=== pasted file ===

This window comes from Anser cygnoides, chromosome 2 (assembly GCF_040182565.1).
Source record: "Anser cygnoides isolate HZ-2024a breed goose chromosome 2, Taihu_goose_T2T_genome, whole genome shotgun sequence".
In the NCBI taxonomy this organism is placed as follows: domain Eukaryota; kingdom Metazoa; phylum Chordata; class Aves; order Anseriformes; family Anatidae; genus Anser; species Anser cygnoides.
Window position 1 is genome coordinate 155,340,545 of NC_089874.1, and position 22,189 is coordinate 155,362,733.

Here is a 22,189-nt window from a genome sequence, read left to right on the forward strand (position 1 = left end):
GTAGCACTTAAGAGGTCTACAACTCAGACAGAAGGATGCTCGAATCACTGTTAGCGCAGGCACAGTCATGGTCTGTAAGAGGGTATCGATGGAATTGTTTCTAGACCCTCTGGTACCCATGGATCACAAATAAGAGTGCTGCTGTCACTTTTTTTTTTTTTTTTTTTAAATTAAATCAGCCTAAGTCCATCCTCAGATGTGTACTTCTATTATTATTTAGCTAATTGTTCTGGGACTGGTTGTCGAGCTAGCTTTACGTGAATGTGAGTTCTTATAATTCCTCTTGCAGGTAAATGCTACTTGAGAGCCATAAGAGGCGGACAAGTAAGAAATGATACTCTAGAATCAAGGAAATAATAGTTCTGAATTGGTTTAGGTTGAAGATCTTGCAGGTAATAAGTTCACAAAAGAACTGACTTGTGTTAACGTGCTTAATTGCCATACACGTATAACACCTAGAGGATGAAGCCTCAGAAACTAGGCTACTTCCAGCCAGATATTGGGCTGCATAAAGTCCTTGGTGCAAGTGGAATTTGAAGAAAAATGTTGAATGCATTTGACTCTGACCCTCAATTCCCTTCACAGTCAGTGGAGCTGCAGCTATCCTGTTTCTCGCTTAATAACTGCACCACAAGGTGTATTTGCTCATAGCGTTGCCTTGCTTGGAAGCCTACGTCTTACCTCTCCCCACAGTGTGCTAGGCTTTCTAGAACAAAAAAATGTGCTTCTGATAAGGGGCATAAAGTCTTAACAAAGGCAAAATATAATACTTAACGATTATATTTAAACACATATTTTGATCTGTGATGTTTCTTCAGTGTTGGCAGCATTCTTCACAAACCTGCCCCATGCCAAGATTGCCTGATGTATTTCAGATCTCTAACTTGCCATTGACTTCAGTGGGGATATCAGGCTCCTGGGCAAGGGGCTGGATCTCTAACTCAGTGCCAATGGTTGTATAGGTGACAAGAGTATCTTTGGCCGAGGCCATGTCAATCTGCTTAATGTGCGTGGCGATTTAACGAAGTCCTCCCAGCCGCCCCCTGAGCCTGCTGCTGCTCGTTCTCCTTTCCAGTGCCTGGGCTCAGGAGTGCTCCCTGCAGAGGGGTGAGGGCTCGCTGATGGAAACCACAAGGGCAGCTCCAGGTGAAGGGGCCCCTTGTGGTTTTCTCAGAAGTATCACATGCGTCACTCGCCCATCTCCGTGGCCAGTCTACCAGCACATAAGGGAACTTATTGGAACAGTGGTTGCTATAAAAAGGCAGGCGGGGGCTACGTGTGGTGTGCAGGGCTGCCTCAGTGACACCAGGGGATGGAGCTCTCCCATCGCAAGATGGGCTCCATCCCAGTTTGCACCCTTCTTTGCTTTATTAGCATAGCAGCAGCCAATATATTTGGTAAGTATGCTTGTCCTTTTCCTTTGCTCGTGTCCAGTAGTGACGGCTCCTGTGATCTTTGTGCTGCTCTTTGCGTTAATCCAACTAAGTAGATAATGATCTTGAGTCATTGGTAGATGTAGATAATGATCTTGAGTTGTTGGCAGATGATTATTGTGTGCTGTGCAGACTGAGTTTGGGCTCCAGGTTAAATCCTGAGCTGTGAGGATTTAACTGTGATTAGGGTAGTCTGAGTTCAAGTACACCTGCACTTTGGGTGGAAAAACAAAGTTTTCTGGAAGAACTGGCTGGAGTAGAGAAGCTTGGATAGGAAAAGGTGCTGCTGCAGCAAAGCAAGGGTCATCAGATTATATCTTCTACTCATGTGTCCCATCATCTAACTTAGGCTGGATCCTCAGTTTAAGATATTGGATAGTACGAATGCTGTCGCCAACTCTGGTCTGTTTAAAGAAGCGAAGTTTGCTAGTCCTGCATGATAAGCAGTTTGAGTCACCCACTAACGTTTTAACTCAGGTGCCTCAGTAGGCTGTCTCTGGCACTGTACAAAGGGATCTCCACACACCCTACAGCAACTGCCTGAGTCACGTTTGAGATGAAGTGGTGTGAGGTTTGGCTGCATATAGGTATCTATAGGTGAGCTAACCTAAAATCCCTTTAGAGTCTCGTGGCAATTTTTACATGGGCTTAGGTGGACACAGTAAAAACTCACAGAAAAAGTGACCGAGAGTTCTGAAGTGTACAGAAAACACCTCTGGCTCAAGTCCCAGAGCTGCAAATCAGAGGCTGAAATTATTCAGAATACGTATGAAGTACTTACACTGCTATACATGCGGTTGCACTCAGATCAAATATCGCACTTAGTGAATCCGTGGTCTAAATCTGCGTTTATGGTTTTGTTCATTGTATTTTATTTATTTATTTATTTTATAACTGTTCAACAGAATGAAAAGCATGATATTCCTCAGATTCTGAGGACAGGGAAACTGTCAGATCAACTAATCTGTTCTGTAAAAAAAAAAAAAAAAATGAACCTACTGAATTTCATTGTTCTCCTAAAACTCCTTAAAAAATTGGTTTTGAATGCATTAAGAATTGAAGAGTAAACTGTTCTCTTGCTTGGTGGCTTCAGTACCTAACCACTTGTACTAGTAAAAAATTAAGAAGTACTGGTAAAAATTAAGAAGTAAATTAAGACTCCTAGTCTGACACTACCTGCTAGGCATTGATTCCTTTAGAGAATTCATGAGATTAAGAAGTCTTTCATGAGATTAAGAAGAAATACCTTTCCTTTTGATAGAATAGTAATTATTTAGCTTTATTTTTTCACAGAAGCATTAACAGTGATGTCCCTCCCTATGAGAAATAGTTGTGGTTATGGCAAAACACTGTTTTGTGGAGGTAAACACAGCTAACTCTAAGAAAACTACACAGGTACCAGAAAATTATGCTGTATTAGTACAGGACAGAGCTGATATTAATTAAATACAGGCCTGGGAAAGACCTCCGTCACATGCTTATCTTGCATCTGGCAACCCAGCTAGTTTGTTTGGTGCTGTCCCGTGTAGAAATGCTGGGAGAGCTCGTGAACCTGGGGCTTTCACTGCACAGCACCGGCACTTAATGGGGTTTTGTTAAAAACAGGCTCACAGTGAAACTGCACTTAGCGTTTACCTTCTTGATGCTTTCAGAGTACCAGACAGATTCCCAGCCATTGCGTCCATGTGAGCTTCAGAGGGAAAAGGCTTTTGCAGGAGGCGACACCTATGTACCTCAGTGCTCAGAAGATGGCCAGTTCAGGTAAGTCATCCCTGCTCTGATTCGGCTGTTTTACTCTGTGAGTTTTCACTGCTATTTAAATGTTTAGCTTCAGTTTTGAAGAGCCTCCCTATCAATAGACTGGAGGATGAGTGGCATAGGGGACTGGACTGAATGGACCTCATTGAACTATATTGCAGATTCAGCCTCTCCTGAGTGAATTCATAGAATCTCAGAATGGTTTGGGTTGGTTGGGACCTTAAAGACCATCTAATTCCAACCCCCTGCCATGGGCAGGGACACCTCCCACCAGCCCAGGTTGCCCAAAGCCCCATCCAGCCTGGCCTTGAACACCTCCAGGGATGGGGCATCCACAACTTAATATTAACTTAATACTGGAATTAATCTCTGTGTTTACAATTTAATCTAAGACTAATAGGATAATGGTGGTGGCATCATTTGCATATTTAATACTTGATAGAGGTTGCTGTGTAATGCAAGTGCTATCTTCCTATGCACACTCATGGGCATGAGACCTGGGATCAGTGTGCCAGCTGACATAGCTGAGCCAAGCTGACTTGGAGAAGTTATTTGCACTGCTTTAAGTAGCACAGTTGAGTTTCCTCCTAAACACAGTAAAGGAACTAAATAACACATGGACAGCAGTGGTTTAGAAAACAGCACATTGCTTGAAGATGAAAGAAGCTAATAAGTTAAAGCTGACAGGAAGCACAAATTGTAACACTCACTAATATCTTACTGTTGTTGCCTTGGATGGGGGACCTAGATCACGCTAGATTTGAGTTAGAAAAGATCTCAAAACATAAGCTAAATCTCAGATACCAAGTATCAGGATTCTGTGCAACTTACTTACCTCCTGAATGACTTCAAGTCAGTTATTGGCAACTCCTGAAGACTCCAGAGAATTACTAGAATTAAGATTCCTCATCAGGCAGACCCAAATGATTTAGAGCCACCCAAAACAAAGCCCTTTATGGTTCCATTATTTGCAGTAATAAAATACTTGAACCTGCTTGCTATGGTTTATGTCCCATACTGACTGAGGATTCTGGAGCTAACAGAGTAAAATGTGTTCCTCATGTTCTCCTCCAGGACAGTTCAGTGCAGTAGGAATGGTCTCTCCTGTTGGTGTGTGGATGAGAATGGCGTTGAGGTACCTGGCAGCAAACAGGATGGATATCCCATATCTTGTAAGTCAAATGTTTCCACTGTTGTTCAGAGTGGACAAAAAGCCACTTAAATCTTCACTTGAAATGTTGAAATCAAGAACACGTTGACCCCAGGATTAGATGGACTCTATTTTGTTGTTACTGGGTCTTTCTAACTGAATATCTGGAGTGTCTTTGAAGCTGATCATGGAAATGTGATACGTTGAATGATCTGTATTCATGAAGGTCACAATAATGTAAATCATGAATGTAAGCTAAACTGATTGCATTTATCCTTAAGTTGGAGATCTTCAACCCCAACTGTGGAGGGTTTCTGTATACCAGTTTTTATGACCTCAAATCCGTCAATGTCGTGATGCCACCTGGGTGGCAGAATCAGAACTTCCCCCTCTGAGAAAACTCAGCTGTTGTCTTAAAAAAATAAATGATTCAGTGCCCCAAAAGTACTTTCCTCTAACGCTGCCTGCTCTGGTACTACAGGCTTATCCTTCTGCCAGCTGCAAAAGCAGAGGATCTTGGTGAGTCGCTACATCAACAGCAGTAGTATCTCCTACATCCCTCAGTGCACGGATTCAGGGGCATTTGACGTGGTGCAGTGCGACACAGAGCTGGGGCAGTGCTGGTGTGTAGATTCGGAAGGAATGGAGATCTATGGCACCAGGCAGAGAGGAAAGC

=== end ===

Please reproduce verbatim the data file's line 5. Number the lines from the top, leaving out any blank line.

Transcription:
Here is a 22,189-nt window from a genome sequence, read left to right on the forward strand (position 1 = left end):